The human body is incredible when it works properly. There are so many different systems that intertwine, depend on one another, and work together to help the body function optimally. Something that has gotten researchers’ attention more recently is the intestinal microbiome, or the tiny organisms that exist inside your digestive system.1
This is often referred to as the “good bacteria” that helps with various processes in the human body. There is a lot of research underway to try and figure out exactly how the microbiome affects the body, and what things affect the microbiome.
What does the microbiome have to do with diabetes?
The onset of type 1 diabetes and other autoimmune illnesses typically involves some environmental trigger combined with a genetic risk. Some researchers believe that the microbiome and its health could affect the development of autoimmune conditions. According to recent research, imbalances in the gut microbiome can lead to diabetes, celiac disease, Chron’s disease, and even autism spectrum disorder.2
One recent study at six clinical centers in the U.S. and Europe looked at the stool of 783 children from ages three months to five years.3 The study showed that short-chain fatty acids were protective in early-onset type 1 diabetes. Short-chain fatty acids are the byproduct of the microbiome processing fiber and starch. Therefore, to have more short-chain fatty acids in the body, the microbiome would need to be at least healthy enough to process starches and fibers.
What things affect the gut microbiome?
Lots of things, of course! As far as negative impacts, many environmental chemicals or toxins disrupt the microbiome, different genetic risks, medications such as antibiotics, and of course any condition that affects the gastrointestinal (digestive) system.2 These can increase the risk for a variety of conditions and challenges due to the imbalance of the microorganisms.
There are also ways to positively impact the microbiome, such as prebiotic supplements. In one recent study, 17 children took a prebiotic for three months and 21 participants took a placebo.4 The children who were on the prebiotic were more likely to have a higher C-Peptide measurement and an improvement in intestinal absorption after the three months. Also being studied is something called Fecal Matter Transplants (FMTs), which have shown to preserve C-peptide after being newly diagnosed, among other disease treatments.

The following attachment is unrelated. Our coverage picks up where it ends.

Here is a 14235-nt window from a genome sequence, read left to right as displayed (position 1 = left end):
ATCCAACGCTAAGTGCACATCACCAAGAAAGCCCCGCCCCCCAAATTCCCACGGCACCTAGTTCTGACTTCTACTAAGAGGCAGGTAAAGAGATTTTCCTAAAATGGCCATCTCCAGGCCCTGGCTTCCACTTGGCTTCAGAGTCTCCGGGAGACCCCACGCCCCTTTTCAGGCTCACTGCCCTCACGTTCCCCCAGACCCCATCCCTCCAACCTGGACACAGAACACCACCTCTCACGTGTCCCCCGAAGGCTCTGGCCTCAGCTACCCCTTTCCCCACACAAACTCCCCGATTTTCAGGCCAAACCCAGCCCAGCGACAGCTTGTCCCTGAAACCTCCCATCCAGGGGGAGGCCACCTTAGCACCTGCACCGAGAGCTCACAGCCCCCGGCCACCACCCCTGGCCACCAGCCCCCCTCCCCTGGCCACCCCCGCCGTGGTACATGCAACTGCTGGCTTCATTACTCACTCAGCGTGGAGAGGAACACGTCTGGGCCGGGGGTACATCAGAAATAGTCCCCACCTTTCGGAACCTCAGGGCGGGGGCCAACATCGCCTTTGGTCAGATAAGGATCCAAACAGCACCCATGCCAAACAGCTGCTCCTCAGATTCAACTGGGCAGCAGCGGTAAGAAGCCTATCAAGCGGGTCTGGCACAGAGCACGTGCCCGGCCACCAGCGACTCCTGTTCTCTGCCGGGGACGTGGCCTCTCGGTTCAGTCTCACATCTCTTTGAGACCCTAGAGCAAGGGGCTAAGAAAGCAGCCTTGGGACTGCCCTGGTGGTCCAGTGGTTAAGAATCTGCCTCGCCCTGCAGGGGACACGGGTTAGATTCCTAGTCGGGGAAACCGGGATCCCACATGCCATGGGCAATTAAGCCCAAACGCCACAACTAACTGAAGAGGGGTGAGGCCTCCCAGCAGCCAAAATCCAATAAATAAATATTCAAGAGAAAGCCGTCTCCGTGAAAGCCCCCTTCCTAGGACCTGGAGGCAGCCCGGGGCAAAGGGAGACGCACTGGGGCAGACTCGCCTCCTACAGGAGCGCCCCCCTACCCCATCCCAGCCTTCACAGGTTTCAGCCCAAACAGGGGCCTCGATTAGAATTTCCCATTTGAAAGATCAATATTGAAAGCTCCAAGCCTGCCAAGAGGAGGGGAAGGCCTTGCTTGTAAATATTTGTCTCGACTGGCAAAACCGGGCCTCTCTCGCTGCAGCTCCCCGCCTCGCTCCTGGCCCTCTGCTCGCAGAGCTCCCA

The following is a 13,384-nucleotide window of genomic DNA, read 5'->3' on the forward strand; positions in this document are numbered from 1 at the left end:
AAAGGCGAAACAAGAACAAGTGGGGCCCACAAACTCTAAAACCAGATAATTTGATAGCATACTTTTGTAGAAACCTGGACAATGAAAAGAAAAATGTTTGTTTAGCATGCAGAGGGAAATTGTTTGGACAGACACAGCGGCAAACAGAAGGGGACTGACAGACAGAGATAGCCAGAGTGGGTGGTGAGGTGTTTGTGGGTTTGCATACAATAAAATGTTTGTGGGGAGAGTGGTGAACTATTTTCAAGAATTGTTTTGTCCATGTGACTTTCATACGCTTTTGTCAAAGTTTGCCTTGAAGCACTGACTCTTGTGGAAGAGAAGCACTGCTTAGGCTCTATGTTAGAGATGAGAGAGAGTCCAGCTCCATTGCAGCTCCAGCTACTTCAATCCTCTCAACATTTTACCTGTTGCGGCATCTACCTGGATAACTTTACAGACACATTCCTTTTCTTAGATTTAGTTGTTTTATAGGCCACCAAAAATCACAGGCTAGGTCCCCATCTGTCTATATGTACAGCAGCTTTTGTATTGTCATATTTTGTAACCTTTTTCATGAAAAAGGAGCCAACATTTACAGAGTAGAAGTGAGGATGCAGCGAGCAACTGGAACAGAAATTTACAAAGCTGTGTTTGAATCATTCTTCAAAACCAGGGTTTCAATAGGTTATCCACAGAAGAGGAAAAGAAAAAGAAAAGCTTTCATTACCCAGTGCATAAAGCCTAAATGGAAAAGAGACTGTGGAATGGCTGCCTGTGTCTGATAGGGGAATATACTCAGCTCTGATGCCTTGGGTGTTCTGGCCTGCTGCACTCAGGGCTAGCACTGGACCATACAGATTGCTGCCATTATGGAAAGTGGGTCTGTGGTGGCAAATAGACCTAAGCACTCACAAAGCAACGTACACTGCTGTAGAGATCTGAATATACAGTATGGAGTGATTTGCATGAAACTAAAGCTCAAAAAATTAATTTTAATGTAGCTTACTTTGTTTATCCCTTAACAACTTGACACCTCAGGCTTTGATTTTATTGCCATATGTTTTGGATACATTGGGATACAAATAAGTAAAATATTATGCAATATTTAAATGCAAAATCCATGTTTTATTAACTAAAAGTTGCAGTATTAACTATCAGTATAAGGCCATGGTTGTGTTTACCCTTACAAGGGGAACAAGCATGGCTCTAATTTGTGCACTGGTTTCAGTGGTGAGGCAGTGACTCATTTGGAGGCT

Additionally, one study from 2022 looked at probiotics for people with type 1 diabetes, and found that the probiotics may regulate GLP-1, which could have a large impact on diabetes management.5 Many people with t1d take medications that are GLP-1 agonists, and it helps reduce post-meal glucose levels by slowing the absorption of food in the intestines.
How much do we really know about the microbiome and type 1 diabetes?
Not enough, and almost all the studies cited below mention the need for further studies. Two of the studies, while showing positive data, had such a small number of participants that it’s hard to tell if the data is representative of the broader population. Since it is a newer area of research, the tools that are used to study the microbiome are still relatively early in development.
This is something a lot of us with diabetes understand well – the first generation is never the best one. (Picturing my old, giant insulin pump from the 1990’s. Did the job, but not all the bells and whistles we have today.) Hopefully more research will be completed, and it will help with t1d, celiac, and many more conditions.
- Gastrointestinal Tract Microbiome Effect and Role in Disease Development
- The human gut microbiome in early-onset type 1 diabetes from the TEDDY study
- Effect of Prebiotic on Microbiota, Intestinal Permeability, and Glycemic Control in Children With Type 1 Diabetes
- Evidence and possible mechanisms of probiotics in the management of type 1 diabetes mellitus
Written and clinically reviewed by Marissa Town, RN, BSN, CDCES